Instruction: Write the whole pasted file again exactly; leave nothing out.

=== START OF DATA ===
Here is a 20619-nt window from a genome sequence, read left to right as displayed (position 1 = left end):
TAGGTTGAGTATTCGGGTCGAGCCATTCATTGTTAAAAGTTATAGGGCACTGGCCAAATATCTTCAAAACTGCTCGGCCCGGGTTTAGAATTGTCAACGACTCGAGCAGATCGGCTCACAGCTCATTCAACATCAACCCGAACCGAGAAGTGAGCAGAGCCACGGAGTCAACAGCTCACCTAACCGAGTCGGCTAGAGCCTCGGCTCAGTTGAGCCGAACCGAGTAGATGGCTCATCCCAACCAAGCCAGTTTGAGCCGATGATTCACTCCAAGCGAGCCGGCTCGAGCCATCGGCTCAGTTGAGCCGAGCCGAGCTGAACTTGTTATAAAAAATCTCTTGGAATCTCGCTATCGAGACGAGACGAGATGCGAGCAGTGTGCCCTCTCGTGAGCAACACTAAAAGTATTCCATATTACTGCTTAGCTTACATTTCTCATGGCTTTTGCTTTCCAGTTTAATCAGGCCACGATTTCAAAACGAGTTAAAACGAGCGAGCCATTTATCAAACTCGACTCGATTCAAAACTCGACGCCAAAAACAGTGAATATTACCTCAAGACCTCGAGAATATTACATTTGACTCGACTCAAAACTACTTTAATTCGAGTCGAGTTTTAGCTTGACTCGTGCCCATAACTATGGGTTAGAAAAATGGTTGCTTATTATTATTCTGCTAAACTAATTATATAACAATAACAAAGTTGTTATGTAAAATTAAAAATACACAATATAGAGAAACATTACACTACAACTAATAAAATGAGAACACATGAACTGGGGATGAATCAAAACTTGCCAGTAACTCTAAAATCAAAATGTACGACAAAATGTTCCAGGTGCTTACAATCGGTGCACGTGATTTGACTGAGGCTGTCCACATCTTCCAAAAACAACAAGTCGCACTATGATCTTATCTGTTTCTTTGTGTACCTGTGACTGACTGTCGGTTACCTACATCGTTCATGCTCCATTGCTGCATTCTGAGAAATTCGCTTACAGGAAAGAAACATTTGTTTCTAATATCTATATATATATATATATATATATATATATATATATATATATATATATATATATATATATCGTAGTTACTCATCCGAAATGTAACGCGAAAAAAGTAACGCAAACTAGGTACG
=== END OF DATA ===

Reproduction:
Here is a 20619-nt window from a genome sequence, read left to right as displayed (position 1 = left end):
TAGGTTGAGTATTCGGGTCGAGCCATTCATTGTTAAAAGTTATAGGGCACTGGCCAAATATCTTCAAAACTGCTCGGCCCGGGTTTAGAATTGTCAACGACTCGAGCAGATCGGCTCACAGCTCATTCAACATCAACCCGAACCGAGAAGTGAGCAGAGCCACGGAGTCAACAGCTCACCTAACCGAGTCGGCTAGAGCCTCGGCTCAGTTGAGCCGAACCGAGTAGATGGCTCATCCCAACCAAGCCAGTTTGAGCCGATGATTCACTCCAAGCGAGCCGGCTCGAGCCATCGGCTCAGTTGAGCCGAGCCGAGCTGAACTTGTTATAAAAAATCTCTTGGAATCTCGCTATCGAGACGAGACGAGATGCGAGCAGTGTGCCCTCTCGTGAGCAACACTAAAAGTATTCCATATTACTGCTTAGCTTACATTTCTCATGGCTTTTGCTTTCCAGTTTAATCAGGCCACGATTTCAAAACGAGTTAAAACGAGCGAGCCATTTATCAAACTCGACTCGATTCAAAACTCGACGCCAAAAACAGTGAATATTACCTCAAGACCTCGAGAATATTACATTTGACTCGACTCAAAACTACTTTAATTCGAGTCGAGTTTTAGCTTGACTCGTGCCCATAACTATGGGTTAGAAAAATGGTTGCTTATTATTATTCTGCTAAACTAATTATATAACAATAACAAAGTTGTTATGTAAAATTAAAAATACACAATATAGAGAAACATTACACTACAACTAATAAAATGAGAACACATGAACTGGGGATGAATCAAAACTTGCCAGTAACTCTAAAATCAAAATGTACGACAAAATGTTCCAGGTGCTTACAATCGGTGCACGTGATTTGACTGAGGCTGTCCACATCTTCCAAAAACAACAAGTCGCACTATGATCTTATCTGTTTCTTTGTGTACCTGTGACTGACTGTCGGTTACCTACATCGTTCATGCTCCATTGCTGCATTCTGAGAAATTCGCTTACAGGAAAGAAACATTTGTTTCTAATATCTATATATATATATATATATATATATATATATATATATATATATATATATATATATATATCGTAGTTACTCATCCGAAATGTAACGCGAAAAAAGTAACGCAAACTAGGTACG